Have you ever found yourself in an awkward situation with a prospect, potential customer, or business builder… and you have no idea what to say?

Today I’m going to teach you one of my favorite skills… how to “acknowledge the awkward“.

Time after time, clients ask me, “How do I handle this awkward situation that has come up?” And I’ll say, “Tell me about the awkward situation…” So they tell me and usually, my response is, “Well, what if you just told them exactly that?”

Admitting, opening up, and acknowledging the awkwardness of a situation actually builds a lot more trust. So let’s talk about how to use this in some different scenarios that often come up with clients...

Example 1:  Asking people you have known for years to buy your products.  This is awkward, right? All of the sudden, you get uncomfortable and start acting like a weirdo.  Guess what, it’s weird for them when you act like this too.

In this situation, just call out the awkwardness:   “I’m going to show you a few kits/products Now, I tend to get a little bit uncomfortable with people I know, so if I start acting weird and unlike myself, will you cut me a break?  Okay, thanks. I’m just going to do this exactly the same way I would do this with someone I don’t know. Is that cool?” I’m sure they’re going to say, “Don’t worry about it, you’re good!” Then you can actually serve them and it’ll work out the way it needs to.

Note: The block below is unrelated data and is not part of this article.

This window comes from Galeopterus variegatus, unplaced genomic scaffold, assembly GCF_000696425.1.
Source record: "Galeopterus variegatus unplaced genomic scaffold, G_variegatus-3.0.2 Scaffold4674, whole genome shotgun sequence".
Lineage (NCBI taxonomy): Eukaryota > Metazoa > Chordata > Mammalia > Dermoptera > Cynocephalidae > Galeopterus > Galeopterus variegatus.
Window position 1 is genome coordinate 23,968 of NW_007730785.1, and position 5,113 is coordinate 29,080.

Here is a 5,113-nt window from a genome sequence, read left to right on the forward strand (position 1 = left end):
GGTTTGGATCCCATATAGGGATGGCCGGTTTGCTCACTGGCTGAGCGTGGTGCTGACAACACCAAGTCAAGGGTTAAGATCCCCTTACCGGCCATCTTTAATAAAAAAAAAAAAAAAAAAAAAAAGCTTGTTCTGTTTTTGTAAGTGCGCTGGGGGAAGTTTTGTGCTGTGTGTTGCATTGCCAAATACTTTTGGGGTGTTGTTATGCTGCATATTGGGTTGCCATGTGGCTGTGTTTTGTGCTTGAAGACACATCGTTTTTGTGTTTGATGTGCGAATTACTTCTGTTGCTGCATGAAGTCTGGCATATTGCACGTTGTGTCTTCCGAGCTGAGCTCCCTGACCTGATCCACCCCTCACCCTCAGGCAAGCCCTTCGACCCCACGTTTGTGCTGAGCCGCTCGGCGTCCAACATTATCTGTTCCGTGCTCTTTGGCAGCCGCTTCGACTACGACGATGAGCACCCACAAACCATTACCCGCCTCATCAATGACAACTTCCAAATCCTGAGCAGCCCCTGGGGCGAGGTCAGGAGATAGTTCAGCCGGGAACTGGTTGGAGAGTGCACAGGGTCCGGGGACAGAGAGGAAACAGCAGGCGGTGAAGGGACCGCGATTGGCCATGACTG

Example 2:  The hostess didn’t tell anyone you were coming to the party.  This one cracked me up. One of my clients was copied on a party invitation and it said nothing about her coming! Obviously, she felt really nervous and uncomfortable. I recommended she just acknowledge the awkwardness and say, “Did you guys like how Nancy tricked you into attending a product party?  I’ve got you now… just kidding! I had nothing to do with it; she figured you were the ones she wanted to invite, so she invited me as well. I’m gonna jam through the most popular products, if you would like to buy something, great.  If not, no worries, you guys can hang out.” And my client let me know that this worked out great. Everyone laughed, they understood, and three out of four people bought!

Example 3: Following up with someone who said they were going to order but they haven’t. This one gets me because I get super anxious when a potential client says that they are ready to move forward with registering for a mastermind or signing a coaching contract and then they don’t do it in a timely matter. I want to follow up with them, but I don’t wanna be a stalker. Can you relate?

So I usually just make fun of myself a little bit and say, “Hey, sometimes I turn into a crazy salesperson and I don’t want to do that to you…  So when can I expect your order? That way I won’t be worried about it and if anything goes awry. Then I know exactly when to follow up with you.” We’re just telling them the truth.